Before BIGGS, Chief Judge, and GOODRICH and McLAUGHLIN, Circuit Judges.
McLAUGHLIN, Circuit Judge.
This is an appeal from a dismissal of a qui tam or informer's action brought under 31 U.S.C.A. §§ 231, 232, 233 and 235.
The district court found that the essential information upon which the suit was predicated was in the possession of the United States prior to the filing of the suit. Such information was given to the government by the informer who now brings this claim. The court construed Section 232(C) as depriving it of jurisdiction of any qui tam action based on information already in the hands of the United States regardless of the source of that information.
Appellant asserts that he had been merely trying to inform the United States of violations of law by the defendants and that "His depositions clearly indicate * * *" this. Actually, in appellant's deposition which he does not print and which was taken a month after he had commenced the present suit, appellant testified that first, he turned over all the information he had up to over a year prior to the date of the deposition to the Inspector General's Division of the Corps of Engineers at Fort Belvoir, Virginia. And the information he acquired after that as he said, "we turned that over to the Justice Department in Washington * * *. During the past five or six months." He was asked, "Have you made a fair disclosure to the government of all the facts on which you rely in making that contention (his claim that either Wingate Construction or Crouse-Hinds or The National Surety Company had in any way defrauded the government)?" Appellant's answer to the question was "Fair, in my estimation."
In the light of the above direct, unequivocal testimony of the appellant there was no dispute of fact here as to whether this informer had turned over all of his information to the government. In this case wherein he is the plaintiff he has sworn not that he just tried to but that he did.The district court had the right and the duty to so hold. The appellant complains of some early position taken by the Attorney General that the data submitted by Aloff "consists of generalizations and conclusions of law and that the informant has failed to submit factual evidence as required by said statute." That statement was made prior to the deposition referred to and whatever might be the worth of Aloff's information he has made it very clear in this suit that he furnished it to the government four or five months before he commenced his action.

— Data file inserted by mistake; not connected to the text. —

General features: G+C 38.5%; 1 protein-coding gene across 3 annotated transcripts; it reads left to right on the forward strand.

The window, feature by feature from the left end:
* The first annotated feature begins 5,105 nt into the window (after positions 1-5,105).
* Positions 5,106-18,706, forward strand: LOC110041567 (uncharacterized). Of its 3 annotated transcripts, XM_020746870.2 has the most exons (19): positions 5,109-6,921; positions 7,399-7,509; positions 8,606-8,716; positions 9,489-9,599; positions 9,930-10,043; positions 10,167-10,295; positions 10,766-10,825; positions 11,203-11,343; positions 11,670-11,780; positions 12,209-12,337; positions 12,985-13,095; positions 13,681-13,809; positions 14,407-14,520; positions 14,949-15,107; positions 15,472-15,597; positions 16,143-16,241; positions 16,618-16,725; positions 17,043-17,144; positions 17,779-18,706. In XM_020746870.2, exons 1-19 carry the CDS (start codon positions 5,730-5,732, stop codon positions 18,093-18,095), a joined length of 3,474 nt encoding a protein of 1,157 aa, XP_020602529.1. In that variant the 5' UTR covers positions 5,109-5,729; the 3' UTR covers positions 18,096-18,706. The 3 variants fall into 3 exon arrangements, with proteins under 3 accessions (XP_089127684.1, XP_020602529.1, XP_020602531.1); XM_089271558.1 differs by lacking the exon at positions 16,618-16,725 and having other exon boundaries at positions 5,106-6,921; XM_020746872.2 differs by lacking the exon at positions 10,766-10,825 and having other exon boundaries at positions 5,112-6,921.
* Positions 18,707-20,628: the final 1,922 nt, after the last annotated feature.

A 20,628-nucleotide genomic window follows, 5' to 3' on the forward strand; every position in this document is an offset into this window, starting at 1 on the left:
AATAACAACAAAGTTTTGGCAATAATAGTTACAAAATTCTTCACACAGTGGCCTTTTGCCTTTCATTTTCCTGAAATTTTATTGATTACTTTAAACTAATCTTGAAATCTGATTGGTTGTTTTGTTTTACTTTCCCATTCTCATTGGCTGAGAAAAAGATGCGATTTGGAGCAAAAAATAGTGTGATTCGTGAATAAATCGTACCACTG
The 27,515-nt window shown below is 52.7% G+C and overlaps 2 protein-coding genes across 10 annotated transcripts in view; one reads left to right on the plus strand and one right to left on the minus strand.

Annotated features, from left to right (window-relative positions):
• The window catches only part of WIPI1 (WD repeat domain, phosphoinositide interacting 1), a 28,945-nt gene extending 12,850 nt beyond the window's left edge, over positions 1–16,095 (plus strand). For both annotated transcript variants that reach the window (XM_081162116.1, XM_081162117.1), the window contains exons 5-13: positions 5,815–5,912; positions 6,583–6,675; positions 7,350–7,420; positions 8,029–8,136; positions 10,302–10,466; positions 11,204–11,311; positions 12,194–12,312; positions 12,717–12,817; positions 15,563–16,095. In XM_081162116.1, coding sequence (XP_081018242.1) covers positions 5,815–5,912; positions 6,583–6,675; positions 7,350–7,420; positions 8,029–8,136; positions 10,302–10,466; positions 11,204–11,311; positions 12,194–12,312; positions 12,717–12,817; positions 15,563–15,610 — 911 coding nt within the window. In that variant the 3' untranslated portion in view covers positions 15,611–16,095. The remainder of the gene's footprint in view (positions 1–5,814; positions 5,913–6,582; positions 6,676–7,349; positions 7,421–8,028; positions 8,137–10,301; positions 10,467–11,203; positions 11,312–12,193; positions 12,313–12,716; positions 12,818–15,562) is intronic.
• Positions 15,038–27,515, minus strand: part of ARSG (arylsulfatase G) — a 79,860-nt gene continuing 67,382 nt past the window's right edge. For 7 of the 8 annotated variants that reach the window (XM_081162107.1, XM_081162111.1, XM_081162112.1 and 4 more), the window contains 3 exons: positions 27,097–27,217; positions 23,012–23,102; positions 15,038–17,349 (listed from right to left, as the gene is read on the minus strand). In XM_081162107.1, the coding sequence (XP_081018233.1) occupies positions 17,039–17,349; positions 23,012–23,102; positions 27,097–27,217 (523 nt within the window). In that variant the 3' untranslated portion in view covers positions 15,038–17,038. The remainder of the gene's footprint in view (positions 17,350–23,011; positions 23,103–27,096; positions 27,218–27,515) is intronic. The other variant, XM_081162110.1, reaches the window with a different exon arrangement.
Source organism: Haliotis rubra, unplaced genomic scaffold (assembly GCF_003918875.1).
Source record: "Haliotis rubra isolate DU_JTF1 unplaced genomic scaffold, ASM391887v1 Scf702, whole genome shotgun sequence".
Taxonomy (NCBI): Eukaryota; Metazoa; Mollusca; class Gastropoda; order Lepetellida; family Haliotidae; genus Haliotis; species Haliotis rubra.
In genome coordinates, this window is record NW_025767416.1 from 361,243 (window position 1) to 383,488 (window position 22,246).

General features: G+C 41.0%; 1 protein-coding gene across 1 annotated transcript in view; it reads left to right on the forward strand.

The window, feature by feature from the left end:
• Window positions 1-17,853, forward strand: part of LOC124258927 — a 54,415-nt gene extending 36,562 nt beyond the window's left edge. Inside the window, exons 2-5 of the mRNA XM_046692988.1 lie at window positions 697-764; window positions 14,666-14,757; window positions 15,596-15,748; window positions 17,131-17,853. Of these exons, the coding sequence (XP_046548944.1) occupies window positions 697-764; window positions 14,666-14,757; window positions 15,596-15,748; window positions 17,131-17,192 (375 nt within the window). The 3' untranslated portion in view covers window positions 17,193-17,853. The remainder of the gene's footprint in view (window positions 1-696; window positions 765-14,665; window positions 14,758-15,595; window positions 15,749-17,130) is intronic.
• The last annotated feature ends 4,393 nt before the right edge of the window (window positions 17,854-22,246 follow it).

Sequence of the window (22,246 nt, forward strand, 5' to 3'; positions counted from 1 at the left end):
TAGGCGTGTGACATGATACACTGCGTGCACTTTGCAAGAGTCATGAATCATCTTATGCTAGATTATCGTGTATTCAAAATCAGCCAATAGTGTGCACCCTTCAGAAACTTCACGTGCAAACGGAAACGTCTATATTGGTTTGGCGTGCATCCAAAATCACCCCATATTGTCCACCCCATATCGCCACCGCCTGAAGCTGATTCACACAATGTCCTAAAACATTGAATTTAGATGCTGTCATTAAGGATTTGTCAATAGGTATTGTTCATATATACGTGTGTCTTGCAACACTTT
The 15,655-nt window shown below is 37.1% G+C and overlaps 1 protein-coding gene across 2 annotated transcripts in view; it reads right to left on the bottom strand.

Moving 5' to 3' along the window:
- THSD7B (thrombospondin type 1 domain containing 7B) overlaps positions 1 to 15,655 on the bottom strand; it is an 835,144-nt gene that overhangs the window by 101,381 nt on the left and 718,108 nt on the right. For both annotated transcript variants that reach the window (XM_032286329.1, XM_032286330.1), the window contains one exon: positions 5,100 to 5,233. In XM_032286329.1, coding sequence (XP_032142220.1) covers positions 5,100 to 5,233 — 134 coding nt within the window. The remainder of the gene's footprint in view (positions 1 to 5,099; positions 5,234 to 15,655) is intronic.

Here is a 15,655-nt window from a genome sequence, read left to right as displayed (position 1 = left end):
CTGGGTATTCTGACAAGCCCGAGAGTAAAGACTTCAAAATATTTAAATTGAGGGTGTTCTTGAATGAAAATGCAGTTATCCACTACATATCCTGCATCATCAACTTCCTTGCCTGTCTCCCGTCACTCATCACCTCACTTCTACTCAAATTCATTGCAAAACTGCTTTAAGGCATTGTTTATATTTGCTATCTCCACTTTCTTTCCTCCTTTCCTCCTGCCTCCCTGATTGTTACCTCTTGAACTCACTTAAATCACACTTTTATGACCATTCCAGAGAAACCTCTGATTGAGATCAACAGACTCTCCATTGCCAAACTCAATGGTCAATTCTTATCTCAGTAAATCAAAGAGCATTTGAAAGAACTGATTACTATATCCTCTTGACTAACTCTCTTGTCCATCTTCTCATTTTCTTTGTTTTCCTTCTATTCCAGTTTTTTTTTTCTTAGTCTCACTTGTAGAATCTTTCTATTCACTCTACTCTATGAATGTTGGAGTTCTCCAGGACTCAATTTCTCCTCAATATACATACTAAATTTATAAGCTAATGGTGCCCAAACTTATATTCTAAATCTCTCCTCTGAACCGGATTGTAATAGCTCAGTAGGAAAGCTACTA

Appellant's other point also concerns the pronouncement in the ruling statute (31 U.S.C.A. § 232(C)) that the district court has no jurisdiction to proceed in this type of suit if at any time during the proceeding:
"* * * it shall be made to appear that such suit was based upon evidence or information in the possession of the United States, or any agency, officer or employee thereof, at the time such suit was brought * * *."
Appellant would add an exception to the above quoted law in effect reading "except where the informer who was the source of the evidence or information brings the action".
We find no merit in appellant's conception of the intent of Section 232(C). This section sets out in detail the method to be followed in bringing a qui tam action. Had Congress wished to provide an exception to the clause dealing with jurisdiction, or lack of jurisdiction, of the courts, it is reasonable to assume that it would have done so with the same care as found in the remainder of the section. The steps set forth require that when such cause is brought the relator shall serve a copy of the bill of complaint on the United States Attorney for the district in which suit is brought and mail a copy of the bill together with a written disclosure of substantially all material evidence and information in the possession of the relator to the Attorney General of the United States. This presumes that the information has not already been made available to the government. The appellant here chose to impart his material information to the United States for its use rather than first bringing an action on his own initiative as provided for in Section 232(B). By so doing he has brought himself within the jurisdictional prohibition of Section 232(C).
The cases cited by appellant lend no support to his ingenious theory. In one of them, United States ex rel. McCans v. Armour & Co., D.C.D.C.1956, 146 F.Supp. 546, 549, affirmed 1958, 102 U.S.App.D.C. 391, 254 F.2d 90, the district court in dismissing a qui tam cause relied inter alia on the ground that "on occasions" prior to suit informant did "bring her claim * * * against defendant to the attention * * *" of government officials.
Since the information was already in the hands of the United States, in accordance with the statute, the district court had no jurisdiction to proceed and properly dismissed the complaint on defendant's motion.
The order appealed from will be ...